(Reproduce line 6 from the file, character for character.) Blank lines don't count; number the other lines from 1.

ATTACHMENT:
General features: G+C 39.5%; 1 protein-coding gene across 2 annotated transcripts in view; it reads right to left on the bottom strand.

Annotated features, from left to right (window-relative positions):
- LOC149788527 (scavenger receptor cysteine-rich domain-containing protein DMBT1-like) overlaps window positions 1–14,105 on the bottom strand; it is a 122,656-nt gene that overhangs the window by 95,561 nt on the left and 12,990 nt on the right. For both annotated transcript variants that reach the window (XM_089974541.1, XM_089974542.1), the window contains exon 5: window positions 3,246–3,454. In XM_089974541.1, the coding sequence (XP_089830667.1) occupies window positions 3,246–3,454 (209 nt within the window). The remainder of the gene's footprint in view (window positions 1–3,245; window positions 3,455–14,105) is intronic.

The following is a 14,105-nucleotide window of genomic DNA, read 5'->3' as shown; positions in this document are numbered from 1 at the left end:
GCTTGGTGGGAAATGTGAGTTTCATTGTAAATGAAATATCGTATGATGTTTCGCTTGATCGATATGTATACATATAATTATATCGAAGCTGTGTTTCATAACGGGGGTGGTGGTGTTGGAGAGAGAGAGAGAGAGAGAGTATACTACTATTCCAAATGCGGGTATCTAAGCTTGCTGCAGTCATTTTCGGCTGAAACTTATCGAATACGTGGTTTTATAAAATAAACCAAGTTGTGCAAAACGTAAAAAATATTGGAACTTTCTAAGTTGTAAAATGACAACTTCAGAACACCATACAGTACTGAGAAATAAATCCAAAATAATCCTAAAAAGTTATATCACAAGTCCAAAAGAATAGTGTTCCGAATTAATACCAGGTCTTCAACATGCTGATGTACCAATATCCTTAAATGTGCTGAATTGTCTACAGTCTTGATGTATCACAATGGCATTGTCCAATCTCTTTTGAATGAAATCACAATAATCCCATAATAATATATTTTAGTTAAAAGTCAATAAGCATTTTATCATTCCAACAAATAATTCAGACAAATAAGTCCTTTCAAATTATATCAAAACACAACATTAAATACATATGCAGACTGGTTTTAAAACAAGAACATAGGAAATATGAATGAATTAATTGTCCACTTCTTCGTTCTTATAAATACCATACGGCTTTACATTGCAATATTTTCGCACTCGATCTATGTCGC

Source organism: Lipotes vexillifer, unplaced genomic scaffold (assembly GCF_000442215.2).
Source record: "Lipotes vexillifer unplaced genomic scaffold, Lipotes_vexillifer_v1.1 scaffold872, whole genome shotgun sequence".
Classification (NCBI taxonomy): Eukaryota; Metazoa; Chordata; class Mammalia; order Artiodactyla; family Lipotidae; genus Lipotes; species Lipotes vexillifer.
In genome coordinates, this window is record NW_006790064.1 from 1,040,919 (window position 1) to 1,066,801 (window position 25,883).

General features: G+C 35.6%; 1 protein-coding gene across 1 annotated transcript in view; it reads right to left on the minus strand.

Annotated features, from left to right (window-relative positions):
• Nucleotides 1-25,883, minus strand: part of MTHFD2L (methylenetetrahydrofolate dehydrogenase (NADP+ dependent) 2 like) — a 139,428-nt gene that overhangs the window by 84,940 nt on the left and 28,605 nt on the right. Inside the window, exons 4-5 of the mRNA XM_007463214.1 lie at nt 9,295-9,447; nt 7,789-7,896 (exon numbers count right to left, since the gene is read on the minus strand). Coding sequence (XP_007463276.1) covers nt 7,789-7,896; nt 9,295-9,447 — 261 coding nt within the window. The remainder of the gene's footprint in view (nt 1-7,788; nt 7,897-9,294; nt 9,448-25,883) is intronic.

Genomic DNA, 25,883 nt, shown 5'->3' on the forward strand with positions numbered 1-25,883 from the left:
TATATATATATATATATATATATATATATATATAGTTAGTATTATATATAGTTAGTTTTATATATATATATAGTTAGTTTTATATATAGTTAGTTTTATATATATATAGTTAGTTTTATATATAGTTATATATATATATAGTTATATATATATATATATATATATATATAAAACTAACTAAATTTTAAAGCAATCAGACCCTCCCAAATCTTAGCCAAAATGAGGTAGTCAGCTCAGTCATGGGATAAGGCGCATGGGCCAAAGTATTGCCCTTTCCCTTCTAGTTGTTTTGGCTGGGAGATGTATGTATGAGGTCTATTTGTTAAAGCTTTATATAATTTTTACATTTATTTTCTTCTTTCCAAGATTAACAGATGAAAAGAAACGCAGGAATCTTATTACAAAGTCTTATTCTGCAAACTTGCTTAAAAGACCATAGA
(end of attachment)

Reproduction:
Source organism: Lipotes vexillifer, unplaced genomic scaffold (assembly GCF_000442215.2).